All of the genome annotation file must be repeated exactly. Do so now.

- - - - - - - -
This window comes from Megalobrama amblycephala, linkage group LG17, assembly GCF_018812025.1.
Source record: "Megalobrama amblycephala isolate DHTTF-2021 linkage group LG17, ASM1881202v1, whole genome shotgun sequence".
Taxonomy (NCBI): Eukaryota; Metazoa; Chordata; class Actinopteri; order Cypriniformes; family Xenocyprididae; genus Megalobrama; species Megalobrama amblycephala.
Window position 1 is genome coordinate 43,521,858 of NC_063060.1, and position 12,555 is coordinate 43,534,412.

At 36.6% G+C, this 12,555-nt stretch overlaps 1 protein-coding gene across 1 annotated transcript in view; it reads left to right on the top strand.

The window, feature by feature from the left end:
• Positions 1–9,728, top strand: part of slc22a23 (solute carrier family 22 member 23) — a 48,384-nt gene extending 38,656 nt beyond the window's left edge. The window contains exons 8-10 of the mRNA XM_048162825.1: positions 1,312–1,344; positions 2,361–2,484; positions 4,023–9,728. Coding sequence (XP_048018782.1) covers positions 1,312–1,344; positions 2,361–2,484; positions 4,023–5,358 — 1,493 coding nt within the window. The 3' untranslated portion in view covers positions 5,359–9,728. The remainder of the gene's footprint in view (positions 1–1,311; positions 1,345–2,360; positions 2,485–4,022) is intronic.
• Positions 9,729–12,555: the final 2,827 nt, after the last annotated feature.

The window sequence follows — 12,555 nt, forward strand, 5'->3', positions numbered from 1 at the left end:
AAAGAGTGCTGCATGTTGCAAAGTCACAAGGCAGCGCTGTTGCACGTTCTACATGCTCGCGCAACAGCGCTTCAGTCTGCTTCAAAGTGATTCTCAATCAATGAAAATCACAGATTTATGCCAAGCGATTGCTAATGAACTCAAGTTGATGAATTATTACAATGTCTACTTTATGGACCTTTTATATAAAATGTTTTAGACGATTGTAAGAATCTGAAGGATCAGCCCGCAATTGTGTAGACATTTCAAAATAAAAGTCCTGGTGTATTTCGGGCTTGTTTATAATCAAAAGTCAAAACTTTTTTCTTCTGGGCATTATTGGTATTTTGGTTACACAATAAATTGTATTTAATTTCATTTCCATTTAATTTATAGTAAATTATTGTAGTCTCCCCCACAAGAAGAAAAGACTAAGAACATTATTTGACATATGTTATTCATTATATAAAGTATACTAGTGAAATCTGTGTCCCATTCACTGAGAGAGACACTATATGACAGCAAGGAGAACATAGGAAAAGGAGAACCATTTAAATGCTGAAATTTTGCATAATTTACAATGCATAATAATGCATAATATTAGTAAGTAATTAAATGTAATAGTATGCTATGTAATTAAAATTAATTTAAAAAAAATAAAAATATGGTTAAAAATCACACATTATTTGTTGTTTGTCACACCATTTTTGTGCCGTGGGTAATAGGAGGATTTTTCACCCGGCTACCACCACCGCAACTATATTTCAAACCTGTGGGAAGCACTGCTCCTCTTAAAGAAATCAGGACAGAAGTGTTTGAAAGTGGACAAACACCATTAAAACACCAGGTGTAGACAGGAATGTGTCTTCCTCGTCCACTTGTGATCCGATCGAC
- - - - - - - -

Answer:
This window comes from Megalobrama amblycephala, linkage group LG17, assembly GCF_018812025.1.
Source record: "Megalobrama amblycephala isolate DHTTF-2021 linkage group LG17, ASM1881202v1, whole genome shotgun sequence".
Taxonomy (NCBI): Eukaryota; Metazoa; Chordata; class Actinopteri; order Cypriniformes; family Xenocyprididae; genus Megalobrama; species Megalobrama amblycephala.
Window position 1 is genome coordinate 43,521,858 of NC_063060.1, and position 12,555 is coordinate 43,534,412.

At 36.6% G+C, this 12,555-nt stretch overlaps 1 protein-coding gene across 1 annotated transcript in view; it reads left to right on the top strand.

The window, feature by feature from the left end:
• Positions 1–9,728, top strand: part of slc22a23 (solute carrier family 22 member 23) — a 48,384-nt gene extending 38,656 nt beyond the window's left edge. The window contains exons 8-10 of the mRNA XM_048162825.1: positions 1,312–1,344; positions 2,361–2,484; positions 4,023–9,728. Coding sequence (XP_048018782.1) covers positions 1,312–1,344; positions 2,361–2,484; positions 4,023–5,358 — 1,493 coding nt within the window. The 3' untranslated portion in view covers positions 5,359–9,728. The remainder of the gene's footprint in view (positions 1–1,311; positions 1,345–2,360; positions 2,485–4,022) is intronic.
• Positions 9,729–12,555: the final 2,827 nt, after the last annotated feature.

The window sequence follows — 12,555 nt, forward strand, 5'->3', positions numbered from 1 at the left end:
AAAGAGTGCTGCATGTTGCAAAGTCACAAGGCAGCGCTGTTGCACGTTCTACATGCTCGCGCAACAGCGCTTCAGTCTGCTTCAAAGTGATTCTCAATCAATGAAAATCACAGATTTATGCCAAGCGATTGCTAATGAACTCAAGTTGATGAATTATTACAATGTCTACTTTATGGACCTTTTATATAAAATGTTTTAGACGATTGTAAGAATCTGAAGGATCAGCCCGCAATTGTGTAGACATTTCAAAATAAAAGTCCTGGTGTATTTCGGGCTTGTTTATAATCAAAAGTCAAAACTTTTTTCTTCTGGGCATTATTGGTATTTTGGTTACACAATAAATTGTATTTAATTTCATTTCCATTTAATTTATAGTAAATTATTGTAGTCTCCCCCACAAGAAGAAAAGACTAAGAACATTATTTGACATATGTTATTCATTATATAAAGTATACTAGTGAAATCTGTGTCCCATTCACTGAGAGAGACACTATATGACAGCAAGGAGAACATAGGAAAAGGAGAACCATTTAAATGCTGAAATTTTGCATAATTTACAATGCATAATAATGCATAATATTAGTAAGTAATTAAATGTAATAGTATGCTATGTAATTAAAATTAATTTAAAAAAAATAAAAATATGGTTAAAAATCACACATTATTTGTTGTTTGTCACACCATTTTTGTGCCGTGGGTAATAGGAGGATTTTTCACCCGGCTACCACCACCGCAACTATATTTCAAACCTGTGGGAAGCACTGCTCCTCTTAAAGAAATCAGGACAGAAGTGTTTGAAAGTGGACAAACACCATTAAAACACCAGGTGTAGACAGGAATGTGTCTTCCTCGTCCACTTGTGATCCGATCGAC